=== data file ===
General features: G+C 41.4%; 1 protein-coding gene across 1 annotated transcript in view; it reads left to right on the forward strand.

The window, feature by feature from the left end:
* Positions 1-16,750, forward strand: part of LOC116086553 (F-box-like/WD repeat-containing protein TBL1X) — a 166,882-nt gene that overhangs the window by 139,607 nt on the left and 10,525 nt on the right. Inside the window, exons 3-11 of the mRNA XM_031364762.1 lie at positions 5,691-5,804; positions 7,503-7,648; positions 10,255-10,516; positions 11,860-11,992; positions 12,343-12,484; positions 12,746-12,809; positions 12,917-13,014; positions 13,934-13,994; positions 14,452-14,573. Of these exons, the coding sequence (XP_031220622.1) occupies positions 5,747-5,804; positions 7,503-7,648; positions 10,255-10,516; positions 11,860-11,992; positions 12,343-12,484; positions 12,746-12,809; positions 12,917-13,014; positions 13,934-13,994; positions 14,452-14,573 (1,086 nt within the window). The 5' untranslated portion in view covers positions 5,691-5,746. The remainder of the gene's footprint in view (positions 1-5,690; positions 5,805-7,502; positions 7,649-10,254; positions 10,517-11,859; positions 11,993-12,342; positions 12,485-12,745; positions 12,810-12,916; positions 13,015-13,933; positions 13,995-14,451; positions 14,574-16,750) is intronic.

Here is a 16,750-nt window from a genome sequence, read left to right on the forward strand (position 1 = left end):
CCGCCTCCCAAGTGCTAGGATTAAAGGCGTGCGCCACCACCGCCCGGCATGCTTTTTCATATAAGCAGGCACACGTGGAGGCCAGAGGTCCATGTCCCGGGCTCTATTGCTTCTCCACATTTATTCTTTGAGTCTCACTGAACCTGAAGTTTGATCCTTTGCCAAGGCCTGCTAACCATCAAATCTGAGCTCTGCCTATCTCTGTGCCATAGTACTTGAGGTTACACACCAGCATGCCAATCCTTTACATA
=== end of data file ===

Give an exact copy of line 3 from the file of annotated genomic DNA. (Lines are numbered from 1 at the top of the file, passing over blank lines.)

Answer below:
* Positions 1-16,750, forward strand: part of LOC116086553 (F-box-like/WD repeat-containing protein TBL1X) — a 166,882-nt gene that overhangs the window by 139,607 nt on the left and 10,525 nt on the right. Inside the window, exons 3-11 of the mRNA XM_031364762.1 lie at positions 5,691-5,804; positions 7,503-7,648; positions 10,255-10,516; positions 11,860-11,992; positions 12,343-12,484; positions 12,746-12,809; positions 12,917-13,014; positions 13,934-13,994; positions 14,452-14,573. Of these exons, the coding sequence (XP_031220622.1) occupies positions 5,747-5,804; positions 7,503-7,648; positions 10,255-10,516; positions 11,860-11,992; positions 12,343-12,484; positions 12,746-12,809; positions 12,917-13,014; positions 13,934-13,994; positions 14,452-14,573 (1,086 nt within the window). The 5' untranslated portion in view covers positions 5,691-5,746. The remainder of the gene's footprint in view (positions 1-5,690; positions 5,805-7,502; positions 7,649-10,254; positions 10,517-11,859; positions 11,993-12,342; positions 12,485-12,745; positions 12,810-12,916; positions 13,015-13,933; positions 13,995-14,451; positions 14,574-16,750) is intronic.